Staffers for President Bill Clinton had a “cavalier” attitude toward security clearance paperwork, a former Clinton White House official told radio host Aaron Klein Sunday night.
The official, Linda Tripp, also worked for former President George H.W. Bush. She is best known for secretly recording her conversations with Clinton intern Monica Lewinsky when the intern discussed her sexual relationship with the president.
“In the Bush White House, classification was critical, followed to the T and adhered to with great, great detail,” ,” Tripp explained. “And it was what I was familiar with during my 20 years in with them. It was so ingrained that it wasn’t necessarily anything new for me. When the Clintons came in, I think one of the things that was startling from the very beginning was in order to even work in the West Wing, you have to pass an extremely comprehensive background security review.”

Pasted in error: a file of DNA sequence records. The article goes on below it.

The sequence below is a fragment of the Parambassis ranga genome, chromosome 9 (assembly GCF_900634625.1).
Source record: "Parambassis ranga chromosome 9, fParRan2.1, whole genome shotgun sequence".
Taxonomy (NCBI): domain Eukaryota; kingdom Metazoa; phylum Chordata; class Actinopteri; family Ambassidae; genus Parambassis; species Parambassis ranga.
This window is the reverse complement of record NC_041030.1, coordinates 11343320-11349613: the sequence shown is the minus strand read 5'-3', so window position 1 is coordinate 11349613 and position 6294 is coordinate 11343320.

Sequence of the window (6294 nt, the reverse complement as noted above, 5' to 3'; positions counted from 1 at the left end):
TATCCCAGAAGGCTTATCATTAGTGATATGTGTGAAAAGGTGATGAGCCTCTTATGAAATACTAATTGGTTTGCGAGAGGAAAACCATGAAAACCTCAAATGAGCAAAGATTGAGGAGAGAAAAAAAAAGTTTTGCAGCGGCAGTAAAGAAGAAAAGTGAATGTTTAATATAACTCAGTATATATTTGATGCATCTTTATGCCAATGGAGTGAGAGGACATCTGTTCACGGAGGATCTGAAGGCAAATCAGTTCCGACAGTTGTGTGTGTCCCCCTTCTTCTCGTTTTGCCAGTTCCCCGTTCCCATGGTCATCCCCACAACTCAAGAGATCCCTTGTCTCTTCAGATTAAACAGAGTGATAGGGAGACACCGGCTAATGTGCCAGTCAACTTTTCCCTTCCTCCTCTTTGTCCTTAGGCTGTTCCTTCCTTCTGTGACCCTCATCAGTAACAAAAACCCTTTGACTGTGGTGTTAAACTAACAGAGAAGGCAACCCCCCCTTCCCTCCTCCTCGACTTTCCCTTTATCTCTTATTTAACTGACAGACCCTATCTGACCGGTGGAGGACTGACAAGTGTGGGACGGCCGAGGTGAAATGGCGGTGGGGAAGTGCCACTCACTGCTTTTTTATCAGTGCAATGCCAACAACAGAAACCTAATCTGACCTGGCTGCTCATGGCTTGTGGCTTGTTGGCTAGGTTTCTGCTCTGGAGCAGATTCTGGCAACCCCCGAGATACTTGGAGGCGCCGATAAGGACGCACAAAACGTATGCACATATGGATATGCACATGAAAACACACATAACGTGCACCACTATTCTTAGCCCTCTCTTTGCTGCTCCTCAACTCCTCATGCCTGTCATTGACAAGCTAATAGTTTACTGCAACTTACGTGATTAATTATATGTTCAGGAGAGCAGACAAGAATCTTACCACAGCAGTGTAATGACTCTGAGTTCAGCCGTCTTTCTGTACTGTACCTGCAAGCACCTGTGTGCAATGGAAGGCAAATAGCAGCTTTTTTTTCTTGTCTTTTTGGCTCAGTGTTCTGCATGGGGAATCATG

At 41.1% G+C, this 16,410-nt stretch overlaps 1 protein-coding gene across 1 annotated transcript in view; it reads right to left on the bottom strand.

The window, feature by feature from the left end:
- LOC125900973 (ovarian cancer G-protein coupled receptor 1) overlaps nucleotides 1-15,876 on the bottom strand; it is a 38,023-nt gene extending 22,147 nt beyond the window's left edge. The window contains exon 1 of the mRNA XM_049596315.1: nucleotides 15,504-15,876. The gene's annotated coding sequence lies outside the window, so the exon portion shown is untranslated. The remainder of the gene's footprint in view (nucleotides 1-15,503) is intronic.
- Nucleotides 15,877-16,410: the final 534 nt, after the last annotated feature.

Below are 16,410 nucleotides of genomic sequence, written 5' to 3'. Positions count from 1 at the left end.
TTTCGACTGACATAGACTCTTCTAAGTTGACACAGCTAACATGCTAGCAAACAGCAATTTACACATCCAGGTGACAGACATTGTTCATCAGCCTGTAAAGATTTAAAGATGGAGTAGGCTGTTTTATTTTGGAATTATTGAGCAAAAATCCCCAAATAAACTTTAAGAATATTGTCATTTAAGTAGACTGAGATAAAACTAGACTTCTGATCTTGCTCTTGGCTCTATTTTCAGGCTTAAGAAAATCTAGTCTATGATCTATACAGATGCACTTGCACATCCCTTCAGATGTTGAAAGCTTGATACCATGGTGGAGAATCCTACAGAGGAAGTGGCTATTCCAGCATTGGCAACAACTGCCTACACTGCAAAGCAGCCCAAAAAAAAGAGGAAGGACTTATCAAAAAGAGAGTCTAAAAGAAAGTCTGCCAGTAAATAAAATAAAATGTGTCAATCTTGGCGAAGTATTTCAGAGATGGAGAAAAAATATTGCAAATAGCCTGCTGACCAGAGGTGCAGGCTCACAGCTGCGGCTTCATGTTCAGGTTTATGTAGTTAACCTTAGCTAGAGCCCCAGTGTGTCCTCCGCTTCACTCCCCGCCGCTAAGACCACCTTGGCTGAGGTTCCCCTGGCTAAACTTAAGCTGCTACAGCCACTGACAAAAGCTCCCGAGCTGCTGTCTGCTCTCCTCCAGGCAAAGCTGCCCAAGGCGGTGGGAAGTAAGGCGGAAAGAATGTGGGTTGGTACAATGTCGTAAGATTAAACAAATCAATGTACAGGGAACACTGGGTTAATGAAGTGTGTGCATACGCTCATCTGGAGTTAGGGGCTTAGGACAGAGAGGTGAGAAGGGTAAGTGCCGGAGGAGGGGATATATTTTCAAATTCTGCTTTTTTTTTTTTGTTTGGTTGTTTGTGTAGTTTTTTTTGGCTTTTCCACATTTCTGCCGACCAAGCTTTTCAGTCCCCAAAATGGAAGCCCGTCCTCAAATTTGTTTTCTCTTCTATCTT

“It’s generally a 90-day process. It costs thousands upon thousands of dollars per person, and at the end of that time you receive your security clearance, at whatever level you are secured. Mine was top-secret and above,” she said.
Tripp served as support staff to the Immediate Office of the President during the first Bush administration and Clinton administration. Her position meant she sat immediately outside of Clinton’s Oval Office.
Tripp went on to say, “When I got to the Bush White House, I couldn’t even enter the West Wing, even though I was hired to support the West Wing, until my 90 day security review had been completed. Now, in the Clinton White House, it was a year before I would say 95 percent of the senior advisers to President Clinton and their support staff in the West Wing even filled out the paperwork.”
“So it was a cavalier, loosey-goosey, ‘this isn’t important, don’t be a prude,’ because I would often bring up the fact that this had to happen, that this was not a luxury. This was a necessity. And classified material is just part and parcel of working in the West Wing in the White House on a daily basis. There was sort of a disregard for any of the rules. They certainly didn’t apply to them. That was startling.”